Greater Surbiton

The perfect is the enemy of the good

The Left is wrong about racism

Witnessing the rise of the Black Lives Matter movement in the UK over the summer, I felt an old sense of frustration: the Left is wrong about racism and has been wrong for a long time. I know this, because I have lived much of my life near the hearts of the black community in London – Notting Hill, North Kensington and Brixton – and attended, back in the 1980s, a very rough and very multiethnic, largely working class and black secondary school: Holland Park Comprehensive. I was a white, Left-wing, ‘right on’ (as ‘woke’ was then called) teenager who joined the Labour Party Young Socialists and agitated against Apartheid South Africa. But my lived experience taught me that racism was not how the Left perceived it.

Our multiracial, mostly Left-liberal teachers taught us that racism was white and anti-black. In English class, we studied Roll of Thunder, Hear my Cry; Mildred Taylor’s 1976 novel about racism in Mississippi in the 1930s. But London in the 1980s was not the Jim Crow South. I honestly cannot recall a single incident at Holland Park of any pupil or teacher ever being racist to a black person to their face. There was, however, plenty of racism, and it primarily involved white and black kids being racist towards ‘Asians’; i.e. children whose families were from India, Pakistan, Bangladesh or Sri Lanka. I recall a playground fight, in which a very large black boy punched a much smaller Asian boy in the face so hard I could hear the blow, and was later told by a teacher it had begun with the black boy racially taunting the Asian. On another occasion, an Asian supply teacher took our class for a lesson and a black boy commented ‘this school is being P***-ised’. A white girl in our class went on a racist rant when a new boy turned out to be Asian, complaining ‘Why can’t we have someone English ?’ An Arab boy was reduced to tears when a white girl he fancied called him a ‘P***’.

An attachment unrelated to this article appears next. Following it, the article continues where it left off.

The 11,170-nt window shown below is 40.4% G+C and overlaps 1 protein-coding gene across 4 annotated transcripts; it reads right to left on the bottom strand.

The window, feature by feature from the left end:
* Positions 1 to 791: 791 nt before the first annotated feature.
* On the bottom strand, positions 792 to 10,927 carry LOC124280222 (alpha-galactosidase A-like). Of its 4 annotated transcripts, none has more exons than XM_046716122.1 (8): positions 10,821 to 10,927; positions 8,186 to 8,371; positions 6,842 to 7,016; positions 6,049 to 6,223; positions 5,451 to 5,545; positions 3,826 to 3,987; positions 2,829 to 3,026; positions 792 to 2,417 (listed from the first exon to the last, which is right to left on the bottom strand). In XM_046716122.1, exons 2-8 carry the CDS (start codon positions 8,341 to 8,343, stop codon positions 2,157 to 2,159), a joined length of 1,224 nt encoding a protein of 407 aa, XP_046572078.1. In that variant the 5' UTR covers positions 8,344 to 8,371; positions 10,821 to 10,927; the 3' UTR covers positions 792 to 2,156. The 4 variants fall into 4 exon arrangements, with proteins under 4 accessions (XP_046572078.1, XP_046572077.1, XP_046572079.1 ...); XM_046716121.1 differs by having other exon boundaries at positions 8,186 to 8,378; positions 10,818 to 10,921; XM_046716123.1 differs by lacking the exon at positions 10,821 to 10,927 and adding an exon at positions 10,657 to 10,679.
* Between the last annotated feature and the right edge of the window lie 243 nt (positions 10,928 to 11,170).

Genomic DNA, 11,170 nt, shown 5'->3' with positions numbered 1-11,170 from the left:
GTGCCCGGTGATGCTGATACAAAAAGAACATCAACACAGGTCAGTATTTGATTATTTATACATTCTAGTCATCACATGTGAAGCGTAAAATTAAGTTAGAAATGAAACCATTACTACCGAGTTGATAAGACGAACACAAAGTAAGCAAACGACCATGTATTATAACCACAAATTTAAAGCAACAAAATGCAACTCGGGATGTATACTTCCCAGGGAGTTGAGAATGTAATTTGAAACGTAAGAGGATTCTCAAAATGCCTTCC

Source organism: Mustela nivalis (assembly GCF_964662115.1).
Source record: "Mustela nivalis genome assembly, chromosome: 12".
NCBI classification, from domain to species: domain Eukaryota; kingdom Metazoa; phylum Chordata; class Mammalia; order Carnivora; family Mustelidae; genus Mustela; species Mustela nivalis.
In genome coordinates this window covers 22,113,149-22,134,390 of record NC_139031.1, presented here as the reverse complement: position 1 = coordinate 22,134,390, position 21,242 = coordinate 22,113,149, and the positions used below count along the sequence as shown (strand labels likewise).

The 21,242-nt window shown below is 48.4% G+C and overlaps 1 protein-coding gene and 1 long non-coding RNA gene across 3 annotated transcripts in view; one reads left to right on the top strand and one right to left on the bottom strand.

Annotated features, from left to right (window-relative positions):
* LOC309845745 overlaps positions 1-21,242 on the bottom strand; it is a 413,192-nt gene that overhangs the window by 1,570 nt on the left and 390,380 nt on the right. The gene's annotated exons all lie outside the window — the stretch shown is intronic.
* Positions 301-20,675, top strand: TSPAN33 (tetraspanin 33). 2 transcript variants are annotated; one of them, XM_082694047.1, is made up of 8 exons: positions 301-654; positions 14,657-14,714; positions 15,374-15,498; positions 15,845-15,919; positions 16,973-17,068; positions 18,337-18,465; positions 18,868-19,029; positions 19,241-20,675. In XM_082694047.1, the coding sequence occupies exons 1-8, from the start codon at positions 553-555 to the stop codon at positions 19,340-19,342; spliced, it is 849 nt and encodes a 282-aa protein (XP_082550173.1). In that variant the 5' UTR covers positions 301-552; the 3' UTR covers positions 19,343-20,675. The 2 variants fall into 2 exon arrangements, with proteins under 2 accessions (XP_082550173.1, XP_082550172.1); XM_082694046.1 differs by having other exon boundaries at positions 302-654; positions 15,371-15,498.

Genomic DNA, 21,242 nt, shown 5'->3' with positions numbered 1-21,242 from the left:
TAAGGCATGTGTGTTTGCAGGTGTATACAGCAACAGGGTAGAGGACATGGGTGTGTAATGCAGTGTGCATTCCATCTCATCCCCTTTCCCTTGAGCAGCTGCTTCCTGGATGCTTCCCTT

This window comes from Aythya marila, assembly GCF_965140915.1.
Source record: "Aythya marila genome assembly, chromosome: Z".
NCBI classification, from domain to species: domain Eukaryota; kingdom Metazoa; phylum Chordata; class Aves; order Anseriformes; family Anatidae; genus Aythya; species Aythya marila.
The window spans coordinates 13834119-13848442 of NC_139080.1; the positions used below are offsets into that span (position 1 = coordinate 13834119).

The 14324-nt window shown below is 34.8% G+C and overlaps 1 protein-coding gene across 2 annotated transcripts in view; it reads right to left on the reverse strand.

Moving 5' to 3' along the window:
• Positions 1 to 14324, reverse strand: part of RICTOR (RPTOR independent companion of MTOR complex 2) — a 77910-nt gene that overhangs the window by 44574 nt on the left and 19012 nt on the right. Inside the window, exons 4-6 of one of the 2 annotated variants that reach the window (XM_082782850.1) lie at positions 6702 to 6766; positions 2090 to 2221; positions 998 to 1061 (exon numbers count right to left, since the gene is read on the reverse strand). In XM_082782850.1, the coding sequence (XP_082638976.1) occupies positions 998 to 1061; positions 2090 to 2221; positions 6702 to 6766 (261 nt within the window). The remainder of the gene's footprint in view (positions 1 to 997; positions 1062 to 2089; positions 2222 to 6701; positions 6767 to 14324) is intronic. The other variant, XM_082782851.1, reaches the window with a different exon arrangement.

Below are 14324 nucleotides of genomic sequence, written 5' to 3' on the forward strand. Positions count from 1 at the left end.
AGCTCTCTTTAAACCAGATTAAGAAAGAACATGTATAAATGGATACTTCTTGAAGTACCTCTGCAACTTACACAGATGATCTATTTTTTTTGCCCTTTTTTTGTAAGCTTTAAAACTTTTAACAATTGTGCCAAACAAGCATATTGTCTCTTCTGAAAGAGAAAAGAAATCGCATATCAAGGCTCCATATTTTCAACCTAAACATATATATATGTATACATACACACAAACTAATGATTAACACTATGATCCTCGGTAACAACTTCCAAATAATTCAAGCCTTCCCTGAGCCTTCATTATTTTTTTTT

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Monday, 14 September 2020 - Posted by | Britain, Marko Attila Hoare, Racism |

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